ICYMI: NH Bulletin: Kuster and Hassan talk substance use funding, fentanyl precursors in China
Washington, November 21, 2023
MANCHESTER – On Monday, Senator Maggie Hassan and Congresswoman Annie Kuster joined a Behavioral Health Forum hosted by The New England Council. Senator Hassan and Congresswoman Kuster highlighted some of the progress made in addressing the fentanyl crisis and expanding mental health resources in recent years, as well as the work ahead.
Senator Hassan and Congresswoman Kuster in particular highlighted their efforts to reauthorize the SUPPORT Act – a landmark investment into substance misuse prevention, treatment, recovery, and law enforcement efforts that they both worked to pass into law in 2018. Recently, Senator Hassan has introduced bipartisan legislation to permanently expand coverage for medication-assisted treatment for substance use disorder under Medicaid as well as bipartisan legislation that expands access to short-term inpatient treatment at addiction treatment facilities, both of which could also be part of the SUPPORT Act reauthorization. Since 2017, Senator Hassan has successfully worked to secure a nine-fold increase in funding to New Hampshire to address the substance use disorder epidemic. During the New England Council event, Senator Hassan also discussed her recent trip to China, where she and a bipartisan group of her colleagues pushed for further action to combat fentanyl trafficking.
Kuster has played a leading role in strengthening and expanding Congress’ response to the mental health and substance use disorder epidemics. As the founder and co-chair of the Bipartisan Mental Health and Substance Use Disorder Task Force, which she began in 2015, Kuster has brought together over 140 Democratic and Republican lawmakers committed to combating the growing opioid, substance use disorder, and mental health crises. During the 117th Congress, her Task Force passed 26 bills from their legislative agenda into law. She is working to extend that progress in the 188th Congress by passing their 2023 Legislative Agenda.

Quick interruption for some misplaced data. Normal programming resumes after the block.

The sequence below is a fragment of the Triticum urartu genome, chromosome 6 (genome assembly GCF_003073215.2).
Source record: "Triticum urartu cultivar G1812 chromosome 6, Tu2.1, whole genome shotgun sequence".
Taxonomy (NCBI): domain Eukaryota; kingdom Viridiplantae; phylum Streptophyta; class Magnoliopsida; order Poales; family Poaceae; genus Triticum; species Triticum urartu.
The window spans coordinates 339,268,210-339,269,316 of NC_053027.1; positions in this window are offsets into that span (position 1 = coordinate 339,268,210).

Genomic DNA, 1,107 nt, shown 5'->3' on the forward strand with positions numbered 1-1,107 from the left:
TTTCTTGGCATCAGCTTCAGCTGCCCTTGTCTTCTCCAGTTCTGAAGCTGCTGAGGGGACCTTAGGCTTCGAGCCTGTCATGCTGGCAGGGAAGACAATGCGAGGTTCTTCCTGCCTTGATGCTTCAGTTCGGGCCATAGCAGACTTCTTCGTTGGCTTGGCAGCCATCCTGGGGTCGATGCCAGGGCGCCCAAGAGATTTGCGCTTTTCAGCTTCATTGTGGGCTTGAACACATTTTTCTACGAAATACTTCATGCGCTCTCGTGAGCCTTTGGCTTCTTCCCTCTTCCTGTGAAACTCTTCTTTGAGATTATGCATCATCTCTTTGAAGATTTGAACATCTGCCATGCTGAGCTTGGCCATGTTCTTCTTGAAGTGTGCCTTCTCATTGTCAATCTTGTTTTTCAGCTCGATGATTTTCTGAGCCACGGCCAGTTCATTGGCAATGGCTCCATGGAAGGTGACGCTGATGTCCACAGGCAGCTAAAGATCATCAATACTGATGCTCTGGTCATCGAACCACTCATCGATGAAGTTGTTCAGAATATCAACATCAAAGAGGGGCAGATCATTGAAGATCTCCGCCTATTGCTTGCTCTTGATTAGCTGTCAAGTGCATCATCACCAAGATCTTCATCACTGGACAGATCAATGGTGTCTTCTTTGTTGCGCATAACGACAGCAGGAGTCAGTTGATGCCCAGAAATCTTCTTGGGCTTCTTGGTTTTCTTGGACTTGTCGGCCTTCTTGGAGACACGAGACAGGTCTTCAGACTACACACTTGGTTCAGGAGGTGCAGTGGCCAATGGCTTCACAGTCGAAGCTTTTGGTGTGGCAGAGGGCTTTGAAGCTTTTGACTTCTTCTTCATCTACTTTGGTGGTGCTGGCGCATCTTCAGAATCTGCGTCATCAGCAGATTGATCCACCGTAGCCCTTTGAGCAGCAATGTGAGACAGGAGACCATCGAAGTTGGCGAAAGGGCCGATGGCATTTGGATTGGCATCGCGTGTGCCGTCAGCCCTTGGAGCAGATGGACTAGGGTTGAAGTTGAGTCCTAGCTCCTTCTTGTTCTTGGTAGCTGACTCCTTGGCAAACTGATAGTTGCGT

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By Hadley Barndollar
Joining the New England Council Monday at the New Hampshire Institute of Politics, one half of the state’s congressional delegation discussed current efforts on Capitol Hill related to mental health and substance use.
Sen. Maggie Hassan and Rep. Annie Kuster answered questions from Neil Meehan, chief physician executive at Exeter Health Resources, about where federal dollars have been flowing, recent accomplishments in the behavioral health sphere, and challenges that are continuing to evolve.
Here are two takeaways from Hassan and Kuster’s conversation at the New England Council’s program, “Behavioral Health Forum: Regional Challenges and Solutions.”
Reauthorizing the 2018 SUPPORT Act
The SUPPORT Act, signed into law in 2018, was Congress’ most comprehensive opioid crisis response to date, shifting the federal approach to addressing substance abuse. In New Hampshire, it resulted in a nine-fold increase in related funding, Hassan said.
But the SUPPORT Act expired at the end of September and now needs to be reauthorized, something Hassan and Kuster have been working on in Washington.
Hassan said the reauthorization needs to increase and sustain funding, target workforce issues, and address the changing nature of criminal organizations bringing fentanyl and xylazine into the U.S. Some related provisions she’s spearheading include student debt relief for individuals who chose to enter the addiction field, federal funding for fentanyl and xylazine test strips, and making substance use disorder treatment permanent under Medicaid.
Earlier this year, Kuster introduced legislation to reauthorize the SUPPORT Act, with additional provisions including: expanded access to treatment and recovery programs; resources to monitor infections related to drug use; prescription drug diversion; laboratory detection tools; workforce investment; and support for recovery community organizations and peer-run recovery support, among others.
China fentanyl precursor threat
While much progress has been made to stand up treatment infrastructure and fight addiction-related stigma, Hassan said transnational criminal organizations are changing their behavior as a result.
Hassan recently traveled to China as part of a bipartisan congressional delegation to meet with Chinese President Xi Jinping and Chinese officials about limiting the export of precursor chemicals used to make illicit fentanyl by cartels in Mexico.
Following her visit, during a Senate Caucus on International Narcotics Control hearing, Hassan questioned officials from the Department of State, Drug Enforcement Administration, Department of Justice, and Department of Homeland Security about how U.S. agencies can use international partnerships to address the precursor chemical pipeline that cartels are using to produce illicit synthetic drugs.
Last week, the White House announced that China had agreed to resume cooperation against counternarcotics with the U.S. following a meeting between both presidents.
“Now what the cartels are doing (is) tricking people into taking their first dose of fentanyl by counterfeiting pills,” Hassan said, calling it an “insidious transnational problem” that has prompted widespread warnings to young people and families about the dangers of buying drugs on the internet.
Regarding international drug trafficking, Kuster added that related issues facing U.S. law enforcement are “very real.” “We can’t have it both ways,” she said. “Not supporting law enforcement and hoping to solve this problem.”